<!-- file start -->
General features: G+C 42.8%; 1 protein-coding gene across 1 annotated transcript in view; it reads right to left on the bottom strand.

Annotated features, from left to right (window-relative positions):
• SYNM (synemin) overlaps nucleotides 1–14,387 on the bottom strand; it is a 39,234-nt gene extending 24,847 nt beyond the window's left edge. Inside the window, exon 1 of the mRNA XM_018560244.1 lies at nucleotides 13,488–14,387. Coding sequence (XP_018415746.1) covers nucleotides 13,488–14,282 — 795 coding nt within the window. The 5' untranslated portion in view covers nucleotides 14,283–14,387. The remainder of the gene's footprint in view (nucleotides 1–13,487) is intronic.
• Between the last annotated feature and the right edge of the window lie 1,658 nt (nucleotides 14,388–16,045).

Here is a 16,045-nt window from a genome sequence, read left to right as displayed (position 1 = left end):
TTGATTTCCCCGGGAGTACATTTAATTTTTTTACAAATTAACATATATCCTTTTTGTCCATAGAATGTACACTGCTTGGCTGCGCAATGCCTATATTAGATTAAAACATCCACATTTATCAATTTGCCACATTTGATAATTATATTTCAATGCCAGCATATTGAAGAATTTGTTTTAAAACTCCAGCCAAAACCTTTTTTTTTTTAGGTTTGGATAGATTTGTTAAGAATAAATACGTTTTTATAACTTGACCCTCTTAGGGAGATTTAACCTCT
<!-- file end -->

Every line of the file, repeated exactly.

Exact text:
General features: G+C 42.8%; 1 protein-coding gene across 1 annotated transcript in view; it reads right to left on the bottom strand.

Annotated features, from left to right (window-relative positions):
• SYNM (synemin) overlaps nucleotides 1–14,387 on the bottom strand; it is a 39,234-nt gene extending 24,847 nt beyond the window's left edge. Inside the window, exon 1 of the mRNA XM_018560244.1 lies at nucleotides 13,488–14,387. Coding sequence (XP_018415746.1) covers nucleotides 13,488–14,282 — 795 coding nt within the window. The 5' untranslated portion in view covers nucleotides 14,283–14,387. The remainder of the gene's footprint in view (nucleotides 1–13,487) is intronic.
• Between the last annotated feature and the right edge of the window lie 1,658 nt (nucleotides 14,388–16,045).

Here is a 16,045-nt window from a genome sequence, read left to right as displayed (position 1 = left end):
TTGATTTCCCCGGGAGTACATTTAATTTTTTTACAAATTAACATATATCCTTTTTGTCCATAGAATGTACACTGCTTGGCTGCGCAATGCCTATATTAGATTAAAACATCCACATTTATCAATTTGCCACATTTGATAATTATATTTCAATGCCAGCATATTGAAGAATTTGTTTTAAAACTCCAGCCAAAACCTTTTTTTTTTTAGGTTTGGATAGATTTGTTAAGAATAAATACGTTTTTATAACTTGACCCTCTTAGGGAGATTTAACCTCT